Last weekend a cougar was shot in the head and killed in Eugene after being captured and put in a cage. The 2-year-old cougar killed three chickens and two goats named Justin Timberlake and Rufio near Hendricks Park, according to the Oregon Department of Fish and Wildlife. ODFW reports that another young male cougar was trapped and killed March 17 and a trap has been set for a third cougar. These latest cougar captures mark the trend of increased cougar killings in Oregon, says Brooks Fahy of Predator Defense.
Numbers released from ODFW indicate the number of cougar killings has increased since the early 1990s; tags sold to hunt cougars have increased as well. In 1992, 517 tags were sold and that number rose to more than 55,000 in 2013. In 1992, 187 cougars were killed. In 2013 it was 530.
“You look at the kill numbers,” Fahy says. “I believe the numbers say it all.”
In the particular case of the cougar that was caught March 12 near Hendricks Park, Fahy says the deaths of all the animals could have been prevented with simple preemptive measures.
“Hey, you’ve got livestock, you’re responsible for protecting them yourself. It’s basic animal husbandry,” Fahy says.
ODFW said in a press release that “ODFW does not relocate cougars, as relocation would create territorial conflicts among existing cougar populations and could also spread disease. Further, ODFW would not relocate a cougar killing livestock, as the cougar is likely to repeat this behavior elsewhere.”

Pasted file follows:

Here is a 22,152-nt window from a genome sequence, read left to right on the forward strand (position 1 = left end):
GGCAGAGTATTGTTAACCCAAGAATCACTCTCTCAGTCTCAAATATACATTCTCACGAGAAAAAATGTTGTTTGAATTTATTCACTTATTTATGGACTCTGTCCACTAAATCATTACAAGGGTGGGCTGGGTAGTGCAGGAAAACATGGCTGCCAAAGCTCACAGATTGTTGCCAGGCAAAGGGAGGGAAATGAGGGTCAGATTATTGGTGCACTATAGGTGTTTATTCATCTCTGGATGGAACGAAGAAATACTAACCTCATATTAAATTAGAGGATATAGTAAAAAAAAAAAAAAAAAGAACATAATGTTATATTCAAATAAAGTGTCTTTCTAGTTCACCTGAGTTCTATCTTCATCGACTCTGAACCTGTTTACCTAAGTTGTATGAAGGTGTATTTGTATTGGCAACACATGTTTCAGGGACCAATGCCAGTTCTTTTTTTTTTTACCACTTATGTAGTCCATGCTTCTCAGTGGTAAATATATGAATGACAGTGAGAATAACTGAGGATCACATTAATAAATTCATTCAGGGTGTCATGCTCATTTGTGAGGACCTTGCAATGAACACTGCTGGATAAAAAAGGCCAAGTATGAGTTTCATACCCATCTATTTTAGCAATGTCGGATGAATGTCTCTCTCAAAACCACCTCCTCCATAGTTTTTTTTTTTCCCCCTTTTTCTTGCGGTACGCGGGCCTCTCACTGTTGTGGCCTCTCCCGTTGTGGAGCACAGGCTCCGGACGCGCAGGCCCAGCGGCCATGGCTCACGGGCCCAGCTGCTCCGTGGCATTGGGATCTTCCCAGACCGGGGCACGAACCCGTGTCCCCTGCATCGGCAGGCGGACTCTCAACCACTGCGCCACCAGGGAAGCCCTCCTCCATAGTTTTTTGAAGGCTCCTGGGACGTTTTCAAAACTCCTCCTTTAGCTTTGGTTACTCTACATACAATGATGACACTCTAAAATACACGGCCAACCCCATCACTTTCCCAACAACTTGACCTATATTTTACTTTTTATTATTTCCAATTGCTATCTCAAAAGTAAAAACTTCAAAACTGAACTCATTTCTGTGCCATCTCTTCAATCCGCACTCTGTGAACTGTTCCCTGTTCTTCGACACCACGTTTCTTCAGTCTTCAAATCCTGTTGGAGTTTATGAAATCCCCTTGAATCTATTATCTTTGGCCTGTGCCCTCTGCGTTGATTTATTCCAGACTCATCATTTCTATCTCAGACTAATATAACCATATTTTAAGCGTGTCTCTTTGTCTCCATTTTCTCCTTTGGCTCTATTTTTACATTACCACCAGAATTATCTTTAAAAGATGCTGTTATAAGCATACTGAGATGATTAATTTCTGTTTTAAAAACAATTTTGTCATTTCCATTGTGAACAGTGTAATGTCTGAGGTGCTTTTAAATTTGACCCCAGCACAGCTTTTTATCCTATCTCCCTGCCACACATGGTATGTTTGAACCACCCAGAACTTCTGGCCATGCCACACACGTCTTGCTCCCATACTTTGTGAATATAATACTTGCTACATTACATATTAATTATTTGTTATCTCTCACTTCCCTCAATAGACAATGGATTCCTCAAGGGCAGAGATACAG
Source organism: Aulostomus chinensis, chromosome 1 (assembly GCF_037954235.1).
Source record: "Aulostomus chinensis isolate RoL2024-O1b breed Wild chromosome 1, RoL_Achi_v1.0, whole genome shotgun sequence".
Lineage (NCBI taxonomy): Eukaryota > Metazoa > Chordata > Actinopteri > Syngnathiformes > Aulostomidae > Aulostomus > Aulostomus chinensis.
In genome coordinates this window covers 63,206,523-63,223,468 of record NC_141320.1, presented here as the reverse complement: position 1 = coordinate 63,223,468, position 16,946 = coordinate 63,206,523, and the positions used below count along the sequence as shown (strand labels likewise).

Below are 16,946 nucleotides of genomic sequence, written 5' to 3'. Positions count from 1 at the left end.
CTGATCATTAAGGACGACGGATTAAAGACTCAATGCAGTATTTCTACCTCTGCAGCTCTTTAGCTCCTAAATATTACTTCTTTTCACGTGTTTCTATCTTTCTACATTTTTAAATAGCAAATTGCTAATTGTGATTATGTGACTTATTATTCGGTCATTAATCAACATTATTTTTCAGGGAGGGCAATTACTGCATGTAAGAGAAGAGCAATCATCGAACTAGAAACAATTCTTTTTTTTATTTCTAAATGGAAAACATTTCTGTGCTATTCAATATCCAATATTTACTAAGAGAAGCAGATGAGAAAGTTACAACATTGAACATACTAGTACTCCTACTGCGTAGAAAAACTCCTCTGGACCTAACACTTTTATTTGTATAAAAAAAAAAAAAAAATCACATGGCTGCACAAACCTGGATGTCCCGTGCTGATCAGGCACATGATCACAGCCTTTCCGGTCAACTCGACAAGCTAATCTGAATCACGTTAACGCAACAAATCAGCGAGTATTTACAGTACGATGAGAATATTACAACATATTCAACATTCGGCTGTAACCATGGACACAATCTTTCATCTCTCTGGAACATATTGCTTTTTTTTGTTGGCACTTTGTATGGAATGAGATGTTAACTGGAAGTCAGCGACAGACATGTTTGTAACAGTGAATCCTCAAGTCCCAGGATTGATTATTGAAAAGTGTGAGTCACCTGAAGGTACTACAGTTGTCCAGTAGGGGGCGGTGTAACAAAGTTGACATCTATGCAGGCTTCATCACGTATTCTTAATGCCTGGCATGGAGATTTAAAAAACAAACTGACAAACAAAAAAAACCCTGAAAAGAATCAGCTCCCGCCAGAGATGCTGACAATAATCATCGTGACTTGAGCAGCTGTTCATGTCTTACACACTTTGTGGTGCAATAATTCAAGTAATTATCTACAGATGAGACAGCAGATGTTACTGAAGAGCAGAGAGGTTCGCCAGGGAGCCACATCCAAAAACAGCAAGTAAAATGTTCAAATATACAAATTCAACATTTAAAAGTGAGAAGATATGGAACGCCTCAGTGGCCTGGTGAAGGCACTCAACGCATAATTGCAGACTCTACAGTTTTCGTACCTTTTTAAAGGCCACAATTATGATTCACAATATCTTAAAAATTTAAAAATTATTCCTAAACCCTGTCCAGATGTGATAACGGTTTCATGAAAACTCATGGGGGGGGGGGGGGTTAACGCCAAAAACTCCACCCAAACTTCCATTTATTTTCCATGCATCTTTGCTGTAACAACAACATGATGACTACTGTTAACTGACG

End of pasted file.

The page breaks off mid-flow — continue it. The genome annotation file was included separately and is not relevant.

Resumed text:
Fahy says that ODFW could have easily reintroduced the cougar in a different, more remote part of the state.
“They are an agency that is in the business of killing animals,” Fahy says. “There are built-in innate population control systems. We don’t need to do it for them.”
Fahy says that cougars have little to no legal protection under Oregon state law and that although cougars have expansive territories, they usually stay away from humans.
“The hype around [cougar sightings] goes far beyond the actual threat,” Fahy says. “In reality, there’s never been one cougar attack [on people] in Oregon. And I think that puts perspective into it.”
This story has been updated.
Fahy says actually rather than relocate cougars, which can separate family members and cause other unperceived problems, the best strategy is to leave the wildlife alone and ask people to change their behavior and take responsibility to protect their property.